Treatment of cancer with radiation can be costly. It requires very complex equipment and the services of many health care professionals. The exact cost of your radiation therapy will depend on the type and number of treatments you need. Most health insurance policies, including Part B of Medicare, cover charges for radiation therapy. It's a good idea to talk with your doctor's office staff or the hospital business office about your policy and how expected costs will be paid. In some states, the Medicaid program may help you pay for treatments. You can find out from the office that handles social services in your city or county whether you are eligible for Medicaid and whether your radiation therapy is a covered expense. If you need financial aid, contact the hospital Social Work office or the National Cancer Institute's (NCI) Cancer Information Service at 1-800-4-CANCER. They may be able to direct you to sources of help. Additional sources of cancer information are described in the resources section.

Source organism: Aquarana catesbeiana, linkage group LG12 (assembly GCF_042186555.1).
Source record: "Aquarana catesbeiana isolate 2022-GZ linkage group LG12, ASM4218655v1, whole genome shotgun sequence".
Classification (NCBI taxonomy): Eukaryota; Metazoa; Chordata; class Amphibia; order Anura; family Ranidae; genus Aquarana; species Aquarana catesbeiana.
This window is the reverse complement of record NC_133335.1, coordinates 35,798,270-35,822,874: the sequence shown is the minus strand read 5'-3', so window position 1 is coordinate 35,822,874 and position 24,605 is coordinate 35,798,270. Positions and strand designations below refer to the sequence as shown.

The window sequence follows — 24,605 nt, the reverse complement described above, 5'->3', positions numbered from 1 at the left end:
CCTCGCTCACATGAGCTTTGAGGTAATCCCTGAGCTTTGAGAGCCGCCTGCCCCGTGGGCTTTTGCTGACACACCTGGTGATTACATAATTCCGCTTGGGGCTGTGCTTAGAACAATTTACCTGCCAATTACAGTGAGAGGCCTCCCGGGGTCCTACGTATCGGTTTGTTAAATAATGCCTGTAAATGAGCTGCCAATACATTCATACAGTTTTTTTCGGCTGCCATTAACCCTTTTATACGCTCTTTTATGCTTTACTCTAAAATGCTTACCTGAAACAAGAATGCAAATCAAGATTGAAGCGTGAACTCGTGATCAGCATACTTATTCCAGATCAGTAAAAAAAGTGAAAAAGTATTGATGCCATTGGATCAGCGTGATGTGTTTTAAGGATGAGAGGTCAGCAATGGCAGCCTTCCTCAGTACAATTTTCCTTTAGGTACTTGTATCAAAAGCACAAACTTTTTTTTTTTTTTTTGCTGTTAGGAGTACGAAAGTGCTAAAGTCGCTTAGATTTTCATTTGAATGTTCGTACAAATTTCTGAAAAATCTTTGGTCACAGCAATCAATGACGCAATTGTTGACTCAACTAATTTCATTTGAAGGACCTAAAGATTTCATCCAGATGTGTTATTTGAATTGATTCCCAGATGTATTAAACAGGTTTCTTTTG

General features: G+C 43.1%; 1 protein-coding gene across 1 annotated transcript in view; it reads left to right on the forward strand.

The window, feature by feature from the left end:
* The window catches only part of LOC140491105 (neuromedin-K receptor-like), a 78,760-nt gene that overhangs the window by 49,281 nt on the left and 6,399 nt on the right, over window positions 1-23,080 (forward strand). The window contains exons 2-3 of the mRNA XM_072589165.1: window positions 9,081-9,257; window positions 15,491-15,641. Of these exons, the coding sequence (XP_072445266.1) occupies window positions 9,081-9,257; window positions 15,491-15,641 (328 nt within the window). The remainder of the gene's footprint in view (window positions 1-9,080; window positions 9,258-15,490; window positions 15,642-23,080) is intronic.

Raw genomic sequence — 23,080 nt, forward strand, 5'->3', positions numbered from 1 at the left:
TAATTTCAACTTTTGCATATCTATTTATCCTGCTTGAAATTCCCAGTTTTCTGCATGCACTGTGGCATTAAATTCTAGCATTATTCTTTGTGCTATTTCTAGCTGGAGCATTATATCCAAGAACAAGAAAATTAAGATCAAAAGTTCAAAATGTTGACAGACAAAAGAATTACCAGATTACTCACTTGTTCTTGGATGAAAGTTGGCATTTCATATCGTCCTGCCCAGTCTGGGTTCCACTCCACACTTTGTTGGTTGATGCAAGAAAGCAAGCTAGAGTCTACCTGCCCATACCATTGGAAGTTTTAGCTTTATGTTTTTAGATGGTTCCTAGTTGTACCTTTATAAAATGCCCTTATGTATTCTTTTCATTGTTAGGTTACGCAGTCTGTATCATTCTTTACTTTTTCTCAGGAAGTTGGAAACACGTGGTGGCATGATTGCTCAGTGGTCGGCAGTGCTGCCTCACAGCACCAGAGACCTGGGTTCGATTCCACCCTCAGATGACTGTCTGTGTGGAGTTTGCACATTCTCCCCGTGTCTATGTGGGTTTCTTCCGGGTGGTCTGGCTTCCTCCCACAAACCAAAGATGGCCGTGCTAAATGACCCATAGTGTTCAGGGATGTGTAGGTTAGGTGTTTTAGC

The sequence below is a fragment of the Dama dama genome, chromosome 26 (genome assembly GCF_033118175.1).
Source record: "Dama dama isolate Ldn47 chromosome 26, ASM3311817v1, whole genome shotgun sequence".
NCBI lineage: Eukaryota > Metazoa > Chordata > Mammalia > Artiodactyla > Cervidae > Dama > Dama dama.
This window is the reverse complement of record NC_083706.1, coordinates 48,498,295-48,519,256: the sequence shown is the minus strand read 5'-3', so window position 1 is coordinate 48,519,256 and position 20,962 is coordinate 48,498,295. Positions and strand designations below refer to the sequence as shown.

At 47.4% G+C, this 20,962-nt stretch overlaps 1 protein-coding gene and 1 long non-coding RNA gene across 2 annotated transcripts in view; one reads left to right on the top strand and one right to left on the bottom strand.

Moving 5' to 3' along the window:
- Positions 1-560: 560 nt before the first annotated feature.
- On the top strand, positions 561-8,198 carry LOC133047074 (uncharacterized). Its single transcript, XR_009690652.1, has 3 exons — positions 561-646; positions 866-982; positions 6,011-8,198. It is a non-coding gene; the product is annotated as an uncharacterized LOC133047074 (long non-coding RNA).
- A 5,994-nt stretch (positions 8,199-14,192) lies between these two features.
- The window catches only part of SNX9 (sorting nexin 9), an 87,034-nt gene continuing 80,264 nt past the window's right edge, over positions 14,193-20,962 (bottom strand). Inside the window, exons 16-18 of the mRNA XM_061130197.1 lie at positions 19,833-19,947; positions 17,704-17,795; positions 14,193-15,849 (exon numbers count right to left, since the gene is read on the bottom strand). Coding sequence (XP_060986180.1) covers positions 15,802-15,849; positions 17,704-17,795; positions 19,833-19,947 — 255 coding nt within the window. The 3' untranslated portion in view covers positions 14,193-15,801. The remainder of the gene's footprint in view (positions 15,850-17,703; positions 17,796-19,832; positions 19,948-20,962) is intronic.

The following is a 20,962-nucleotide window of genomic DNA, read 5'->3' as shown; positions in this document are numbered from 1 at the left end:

The high-energy rays used for radiation therapy can come from a variety of sources. Your doctor may choose to use x-rays, an electron beam, or cobalt-60 gamma rays. Some cancer treatment centers have special equipment that produces beams of protons or neutrons for radiation therapy. The type of radiation your doctor decides to use depends on what kind of cancer you have and how far into your body the radiation should go. High-energy radiation is used to treat many types of cancer. Low-energy x-rays are used to treat some kinds of skin diseases. After a physical exam and a review of your medical history, the doctor plans your treatment. In a process called simulation, you will be asked to lie very still on an examining table while the radiation therapist uses a special x-ray machine to define your treatment port or field. This is the exact place on your body where the radiation will be aimed. Depending on the location of your cancer, you may have more than one treatment port. Simulation may also involve CT scans or other imaging studies to plan how to direct the radiation. Depending on the type of treatment you will be receiving, body molds or other devices that keep you from moving during treatment (immobilization devices) may be made at this time. They will be used each time you have treatment to be sure that you are positioned correctly. Simulation may take from a half hour to about 2 hours. The radiation therapist often will mark the treatment port on your skin with tattoos or tiny dots of colored, permanent ink. It's important that the radiation be targeted at the same area each time. If the dots appear to be fading, tell your radiation therapist who will darken them so that they can be seen easily. Once simulation has been done, your doctor will meet with the radiation physicist and the dosimetrist. Based on the results of your medical history, lab tests, x-rays, other treatments you may have had, and the location and kind of cancer you have, they will decide how much radiation is needed, what kind of machine to use to deliver it, and how many treatments you should have. After you have started the treatments, your doctor and the other members of your health care team will follow your progress by checking your response to treatment and how you are feeling at least once a week. When necessary, your doctor may revise the treatment plan by changing the radiation dose or the number and length of your remaining radiation sessions. Your nurse will be available daily to discuss your concerns and answer any questions you may have. Be sure to tell your nurse if you are having any side effects or if you notice any unusual symptoms.